Woman’s Hour On Teenage Girls At Tavistock Clinic

Our thanks to Woman’s Hour today for broadcasting a thoughtful and informative item about the recent unprecedented spike in teenage girls presenting to the Tavistock gender clinic in London. We are very glad to see this subject covered, when usually we only hear an unquestioning positive account of “transgender kids” throughout the mainstream media.

1,398 children and adolescents have been referred to the Tavistock Clinic this year (compared to 697 last year) and of that number almost 1,000 are girls. Girls have been over-represented at the clinic for the past five years, with the disparity between boys and girls increasing year on year.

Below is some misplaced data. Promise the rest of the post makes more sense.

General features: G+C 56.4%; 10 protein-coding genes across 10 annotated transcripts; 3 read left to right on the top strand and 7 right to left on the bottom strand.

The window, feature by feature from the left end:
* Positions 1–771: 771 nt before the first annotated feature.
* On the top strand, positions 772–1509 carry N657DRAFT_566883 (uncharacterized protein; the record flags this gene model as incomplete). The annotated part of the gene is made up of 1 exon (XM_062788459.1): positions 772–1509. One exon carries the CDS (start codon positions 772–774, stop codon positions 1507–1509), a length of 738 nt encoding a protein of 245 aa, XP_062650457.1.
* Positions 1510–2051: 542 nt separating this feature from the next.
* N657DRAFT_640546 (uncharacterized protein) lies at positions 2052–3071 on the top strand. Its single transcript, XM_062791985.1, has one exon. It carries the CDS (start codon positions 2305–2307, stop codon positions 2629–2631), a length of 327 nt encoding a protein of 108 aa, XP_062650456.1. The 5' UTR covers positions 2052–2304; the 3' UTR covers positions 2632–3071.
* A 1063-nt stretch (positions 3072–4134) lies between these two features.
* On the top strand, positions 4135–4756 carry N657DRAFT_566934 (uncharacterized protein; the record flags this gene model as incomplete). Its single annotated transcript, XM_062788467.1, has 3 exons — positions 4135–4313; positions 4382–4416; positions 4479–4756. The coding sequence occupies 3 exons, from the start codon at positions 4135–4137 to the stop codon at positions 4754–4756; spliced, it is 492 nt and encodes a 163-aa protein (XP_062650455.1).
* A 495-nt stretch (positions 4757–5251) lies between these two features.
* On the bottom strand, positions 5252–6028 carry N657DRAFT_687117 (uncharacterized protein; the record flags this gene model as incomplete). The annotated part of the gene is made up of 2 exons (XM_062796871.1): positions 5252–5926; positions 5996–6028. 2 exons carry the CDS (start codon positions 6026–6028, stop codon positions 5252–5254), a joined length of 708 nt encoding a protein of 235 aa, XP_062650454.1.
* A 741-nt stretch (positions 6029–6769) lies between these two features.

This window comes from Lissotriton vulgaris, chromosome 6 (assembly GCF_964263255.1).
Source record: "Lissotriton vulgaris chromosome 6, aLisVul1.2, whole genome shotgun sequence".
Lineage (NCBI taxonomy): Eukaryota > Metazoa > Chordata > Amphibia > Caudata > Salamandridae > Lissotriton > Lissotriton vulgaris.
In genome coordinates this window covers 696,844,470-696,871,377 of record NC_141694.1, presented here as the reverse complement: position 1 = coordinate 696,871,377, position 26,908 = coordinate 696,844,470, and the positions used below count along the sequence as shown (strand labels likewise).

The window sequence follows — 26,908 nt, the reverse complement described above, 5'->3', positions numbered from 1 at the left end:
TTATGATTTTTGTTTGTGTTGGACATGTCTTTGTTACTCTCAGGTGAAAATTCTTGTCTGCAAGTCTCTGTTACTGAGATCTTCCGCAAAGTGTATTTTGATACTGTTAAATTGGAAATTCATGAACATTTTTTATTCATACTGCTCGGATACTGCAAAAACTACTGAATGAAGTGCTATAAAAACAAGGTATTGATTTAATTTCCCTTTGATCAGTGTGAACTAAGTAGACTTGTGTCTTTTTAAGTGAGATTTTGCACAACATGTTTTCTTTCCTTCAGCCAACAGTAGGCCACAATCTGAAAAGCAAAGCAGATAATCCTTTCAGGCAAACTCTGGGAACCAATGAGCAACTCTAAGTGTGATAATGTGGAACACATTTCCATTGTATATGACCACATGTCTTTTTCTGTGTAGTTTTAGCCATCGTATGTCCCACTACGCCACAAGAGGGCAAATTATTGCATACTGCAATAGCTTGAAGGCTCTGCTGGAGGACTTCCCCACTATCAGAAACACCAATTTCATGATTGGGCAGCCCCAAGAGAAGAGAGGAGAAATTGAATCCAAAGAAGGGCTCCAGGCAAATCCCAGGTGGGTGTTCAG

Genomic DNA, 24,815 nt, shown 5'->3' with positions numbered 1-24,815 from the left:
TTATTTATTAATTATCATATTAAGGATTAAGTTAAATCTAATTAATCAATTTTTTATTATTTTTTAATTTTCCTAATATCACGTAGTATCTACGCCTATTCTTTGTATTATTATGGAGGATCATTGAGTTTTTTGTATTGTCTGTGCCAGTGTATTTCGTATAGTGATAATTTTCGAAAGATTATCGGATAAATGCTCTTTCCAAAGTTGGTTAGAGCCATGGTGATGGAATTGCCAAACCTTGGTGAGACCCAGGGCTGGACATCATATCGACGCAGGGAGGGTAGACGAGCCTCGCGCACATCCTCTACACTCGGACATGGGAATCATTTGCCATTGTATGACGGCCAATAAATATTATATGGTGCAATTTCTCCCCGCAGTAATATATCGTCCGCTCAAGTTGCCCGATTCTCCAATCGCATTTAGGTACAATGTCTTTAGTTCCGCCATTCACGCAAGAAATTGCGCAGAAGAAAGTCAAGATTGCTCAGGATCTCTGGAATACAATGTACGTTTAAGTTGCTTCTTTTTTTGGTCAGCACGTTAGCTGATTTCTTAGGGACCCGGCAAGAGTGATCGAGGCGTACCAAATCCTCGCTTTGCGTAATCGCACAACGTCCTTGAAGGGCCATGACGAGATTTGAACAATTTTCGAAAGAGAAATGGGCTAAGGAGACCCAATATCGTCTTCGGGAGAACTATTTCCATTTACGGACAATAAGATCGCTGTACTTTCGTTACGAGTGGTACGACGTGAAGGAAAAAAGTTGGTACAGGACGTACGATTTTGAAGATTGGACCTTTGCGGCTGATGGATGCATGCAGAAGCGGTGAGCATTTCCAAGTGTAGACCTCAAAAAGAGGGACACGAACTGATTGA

Throughout their interview, both Polly Carmichael and Bernadette Wren from the Tavistock clinic referenced the “social revolution” and the rapidly changing context within which teenage girls are making the decision to transition. Various points were made, such as the fact that people are much more accepting now and we live in a world where people surgically alter their bodies, a possibility which did not previously exist. Dr Wren’s view: “I don’t think we should necessarily take a negative view of this” was echoed in her neutral stance on the “phenomenal unexpected increase” in the number of girls referred to the Tavistock this year: “it’s not for us to approve or disapprove.”